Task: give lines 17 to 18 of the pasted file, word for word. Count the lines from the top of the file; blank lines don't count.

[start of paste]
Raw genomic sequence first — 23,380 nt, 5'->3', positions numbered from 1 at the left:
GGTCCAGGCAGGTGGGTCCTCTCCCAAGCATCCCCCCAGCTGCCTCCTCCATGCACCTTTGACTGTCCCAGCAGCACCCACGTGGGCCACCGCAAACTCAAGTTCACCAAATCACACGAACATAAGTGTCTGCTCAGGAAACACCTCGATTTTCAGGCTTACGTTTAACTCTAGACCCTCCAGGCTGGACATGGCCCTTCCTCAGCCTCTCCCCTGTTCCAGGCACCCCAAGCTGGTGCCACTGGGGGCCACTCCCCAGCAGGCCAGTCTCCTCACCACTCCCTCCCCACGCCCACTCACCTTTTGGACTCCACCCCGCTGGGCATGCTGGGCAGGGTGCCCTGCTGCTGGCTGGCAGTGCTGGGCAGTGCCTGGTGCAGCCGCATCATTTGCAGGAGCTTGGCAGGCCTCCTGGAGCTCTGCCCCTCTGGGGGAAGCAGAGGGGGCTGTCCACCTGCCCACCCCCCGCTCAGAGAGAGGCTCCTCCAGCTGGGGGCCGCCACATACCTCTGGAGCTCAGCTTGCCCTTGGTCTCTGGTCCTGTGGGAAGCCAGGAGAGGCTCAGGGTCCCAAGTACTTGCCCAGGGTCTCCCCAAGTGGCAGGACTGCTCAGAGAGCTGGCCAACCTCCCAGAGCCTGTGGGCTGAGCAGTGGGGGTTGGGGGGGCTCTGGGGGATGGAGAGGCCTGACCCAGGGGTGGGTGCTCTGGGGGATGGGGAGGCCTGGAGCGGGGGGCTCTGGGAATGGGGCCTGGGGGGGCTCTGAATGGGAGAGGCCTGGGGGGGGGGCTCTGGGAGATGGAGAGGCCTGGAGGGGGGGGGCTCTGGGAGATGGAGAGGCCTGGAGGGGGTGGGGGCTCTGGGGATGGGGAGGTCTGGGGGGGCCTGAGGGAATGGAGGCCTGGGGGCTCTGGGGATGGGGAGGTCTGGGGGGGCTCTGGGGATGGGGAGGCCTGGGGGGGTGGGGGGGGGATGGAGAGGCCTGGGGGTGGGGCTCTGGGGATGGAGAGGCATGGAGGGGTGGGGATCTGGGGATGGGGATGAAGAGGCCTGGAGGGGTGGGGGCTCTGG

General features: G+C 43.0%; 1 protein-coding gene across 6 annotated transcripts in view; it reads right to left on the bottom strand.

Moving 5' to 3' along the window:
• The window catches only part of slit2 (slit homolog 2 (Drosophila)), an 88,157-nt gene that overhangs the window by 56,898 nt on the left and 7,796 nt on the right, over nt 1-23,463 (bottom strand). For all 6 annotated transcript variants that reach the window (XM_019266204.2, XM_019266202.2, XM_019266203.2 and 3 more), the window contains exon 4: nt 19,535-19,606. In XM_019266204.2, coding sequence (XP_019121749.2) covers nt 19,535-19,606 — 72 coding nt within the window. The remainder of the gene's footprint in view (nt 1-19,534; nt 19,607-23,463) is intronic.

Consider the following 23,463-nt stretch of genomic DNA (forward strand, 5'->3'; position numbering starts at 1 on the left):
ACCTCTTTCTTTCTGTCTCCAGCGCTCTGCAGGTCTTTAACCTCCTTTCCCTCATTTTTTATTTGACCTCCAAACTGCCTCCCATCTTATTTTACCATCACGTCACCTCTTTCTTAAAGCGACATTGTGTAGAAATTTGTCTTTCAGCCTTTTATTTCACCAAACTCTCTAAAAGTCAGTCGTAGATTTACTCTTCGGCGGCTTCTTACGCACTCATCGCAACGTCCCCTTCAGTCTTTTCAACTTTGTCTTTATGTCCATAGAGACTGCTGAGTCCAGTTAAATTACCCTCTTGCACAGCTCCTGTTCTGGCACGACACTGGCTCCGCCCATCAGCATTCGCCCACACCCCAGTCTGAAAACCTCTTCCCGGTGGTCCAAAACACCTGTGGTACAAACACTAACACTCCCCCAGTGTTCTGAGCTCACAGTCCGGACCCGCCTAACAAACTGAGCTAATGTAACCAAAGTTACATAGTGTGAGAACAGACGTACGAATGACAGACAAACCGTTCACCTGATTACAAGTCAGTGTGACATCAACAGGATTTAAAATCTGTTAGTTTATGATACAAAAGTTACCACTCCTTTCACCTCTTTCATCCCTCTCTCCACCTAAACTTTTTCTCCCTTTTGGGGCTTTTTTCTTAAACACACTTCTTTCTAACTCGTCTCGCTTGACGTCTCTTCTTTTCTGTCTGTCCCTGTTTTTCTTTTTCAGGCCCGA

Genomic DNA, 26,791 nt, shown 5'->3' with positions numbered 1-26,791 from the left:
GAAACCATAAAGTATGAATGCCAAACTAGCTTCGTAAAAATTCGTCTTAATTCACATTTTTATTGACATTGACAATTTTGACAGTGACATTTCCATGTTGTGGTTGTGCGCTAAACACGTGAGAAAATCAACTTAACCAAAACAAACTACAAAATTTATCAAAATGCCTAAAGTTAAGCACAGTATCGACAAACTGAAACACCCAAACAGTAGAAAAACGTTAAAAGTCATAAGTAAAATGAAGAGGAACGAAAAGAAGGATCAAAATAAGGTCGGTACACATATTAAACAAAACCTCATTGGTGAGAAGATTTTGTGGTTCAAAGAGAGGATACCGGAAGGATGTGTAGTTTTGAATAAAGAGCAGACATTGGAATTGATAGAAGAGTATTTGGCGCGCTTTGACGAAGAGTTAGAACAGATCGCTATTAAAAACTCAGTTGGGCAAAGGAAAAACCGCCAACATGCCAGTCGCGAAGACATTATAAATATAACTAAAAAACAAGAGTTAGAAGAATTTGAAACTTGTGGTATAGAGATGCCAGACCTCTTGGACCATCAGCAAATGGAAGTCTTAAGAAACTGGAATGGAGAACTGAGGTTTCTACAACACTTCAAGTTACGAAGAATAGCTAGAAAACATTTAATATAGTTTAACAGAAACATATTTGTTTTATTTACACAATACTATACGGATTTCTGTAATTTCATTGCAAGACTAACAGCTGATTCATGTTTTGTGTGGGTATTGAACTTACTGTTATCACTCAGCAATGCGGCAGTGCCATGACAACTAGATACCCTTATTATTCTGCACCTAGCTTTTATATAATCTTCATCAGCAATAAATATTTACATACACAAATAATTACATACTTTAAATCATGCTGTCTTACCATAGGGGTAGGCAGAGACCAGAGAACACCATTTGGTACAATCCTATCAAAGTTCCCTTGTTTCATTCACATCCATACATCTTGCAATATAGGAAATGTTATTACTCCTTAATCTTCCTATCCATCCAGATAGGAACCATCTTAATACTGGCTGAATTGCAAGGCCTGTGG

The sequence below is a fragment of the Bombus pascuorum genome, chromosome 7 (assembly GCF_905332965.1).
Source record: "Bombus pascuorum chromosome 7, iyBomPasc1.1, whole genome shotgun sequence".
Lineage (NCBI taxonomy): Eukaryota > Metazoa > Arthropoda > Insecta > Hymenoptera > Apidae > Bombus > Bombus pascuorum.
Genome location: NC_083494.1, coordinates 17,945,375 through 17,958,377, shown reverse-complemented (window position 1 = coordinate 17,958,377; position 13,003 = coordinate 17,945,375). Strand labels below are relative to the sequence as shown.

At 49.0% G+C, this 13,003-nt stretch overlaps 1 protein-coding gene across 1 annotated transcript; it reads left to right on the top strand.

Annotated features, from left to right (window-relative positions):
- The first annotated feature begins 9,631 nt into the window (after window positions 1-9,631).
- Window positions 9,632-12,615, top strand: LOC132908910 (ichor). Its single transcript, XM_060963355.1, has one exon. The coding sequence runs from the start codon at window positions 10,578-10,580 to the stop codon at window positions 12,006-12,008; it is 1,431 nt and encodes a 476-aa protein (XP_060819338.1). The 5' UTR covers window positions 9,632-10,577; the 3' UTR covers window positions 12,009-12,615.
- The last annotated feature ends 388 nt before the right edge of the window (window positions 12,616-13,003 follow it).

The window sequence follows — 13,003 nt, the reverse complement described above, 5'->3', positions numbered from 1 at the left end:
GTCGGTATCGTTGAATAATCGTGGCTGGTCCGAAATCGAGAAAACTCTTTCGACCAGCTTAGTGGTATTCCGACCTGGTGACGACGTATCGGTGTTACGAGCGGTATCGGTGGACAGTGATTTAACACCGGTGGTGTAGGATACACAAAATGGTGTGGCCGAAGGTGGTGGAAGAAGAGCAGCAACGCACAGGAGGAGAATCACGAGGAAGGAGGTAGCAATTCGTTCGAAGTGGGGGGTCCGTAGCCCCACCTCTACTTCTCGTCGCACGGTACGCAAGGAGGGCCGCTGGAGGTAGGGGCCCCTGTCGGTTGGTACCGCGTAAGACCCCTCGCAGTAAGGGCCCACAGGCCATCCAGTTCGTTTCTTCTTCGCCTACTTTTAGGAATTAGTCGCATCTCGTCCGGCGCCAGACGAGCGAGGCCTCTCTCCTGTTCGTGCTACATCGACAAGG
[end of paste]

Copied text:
- Window positions 9,632-12,615, top strand: LOC132908910 (ichor). Its single transcript, XM_060963355.1, has one exon. The coding sequence runs from the start codon at window positions 10,578-10,580 to the stop codon at window positions 12,006-12,008; it is 1,431 nt and encodes a 476-aa protein (XP_060819338.1). The 5' UTR covers window positions 9,632-10,577; the 3' UTR covers window positions 12,009-12,615.
- The last annotated feature ends 388 nt before the right edge of the window (window positions 12,616-13,003 follow it).